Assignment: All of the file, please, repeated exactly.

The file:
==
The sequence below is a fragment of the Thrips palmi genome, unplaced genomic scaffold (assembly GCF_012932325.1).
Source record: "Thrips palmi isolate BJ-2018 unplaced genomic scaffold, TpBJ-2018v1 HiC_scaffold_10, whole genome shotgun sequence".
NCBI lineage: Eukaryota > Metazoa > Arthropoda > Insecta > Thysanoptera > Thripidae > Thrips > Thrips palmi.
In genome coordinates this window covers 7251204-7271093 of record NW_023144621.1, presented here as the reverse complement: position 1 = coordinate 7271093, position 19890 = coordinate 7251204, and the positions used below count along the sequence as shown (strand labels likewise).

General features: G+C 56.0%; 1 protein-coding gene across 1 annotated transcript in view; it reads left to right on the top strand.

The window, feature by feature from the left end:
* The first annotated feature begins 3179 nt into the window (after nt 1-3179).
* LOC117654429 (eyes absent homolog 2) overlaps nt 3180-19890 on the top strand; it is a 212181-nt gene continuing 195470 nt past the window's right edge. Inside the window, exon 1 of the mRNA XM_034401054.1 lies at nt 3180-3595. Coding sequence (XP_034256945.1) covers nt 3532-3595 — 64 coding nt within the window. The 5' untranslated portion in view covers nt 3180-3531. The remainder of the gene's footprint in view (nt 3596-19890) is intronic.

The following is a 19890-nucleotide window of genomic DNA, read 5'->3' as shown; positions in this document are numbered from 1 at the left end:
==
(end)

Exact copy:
The sequence below is a fragment of the Thrips palmi genome, unplaced genomic scaffold (assembly GCF_012932325.1).
Source record: "Thrips palmi isolate BJ-2018 unplaced genomic scaffold, TpBJ-2018v1 HiC_scaffold_10, whole genome shotgun sequence".
NCBI lineage: Eukaryota > Metazoa > Arthropoda > Insecta > Thysanoptera > Thripidae > Thrips > Thrips palmi.
In genome coordinates this window covers 7251204-7271093 of record NW_023144621.1, presented here as the reverse complement: position 1 = coordinate 7271093, position 19890 = coordinate 7251204, and the positions used below count along the sequence as shown (strand labels likewise).

General features: G+C 56.0%; 1 protein-coding gene across 1 annotated transcript in view; it reads left to right on the top strand.

The window, feature by feature from the left end:
* The first annotated feature begins 3179 nt into the window (after nt 1-3179).
* LOC117654429 (eyes absent homolog 2) overlaps nt 3180-19890 on the top strand; it is a 212181-nt gene continuing 195470 nt past the window's right edge. Inside the window, exon 1 of the mRNA XM_034401054.1 lies at nt 3180-3595. Coding sequence (XP_034256945.1) covers nt 3532-3595 — 64 coding nt within the window. The 5' untranslated portion in view covers nt 3180-3531. The remainder of the gene's footprint in view (nt 3596-19890) is intronic.

The following is a 19890-nucleotide window of genomic DNA, read 5'->3' as shown; positions in this document are numbered from 1 at the left end: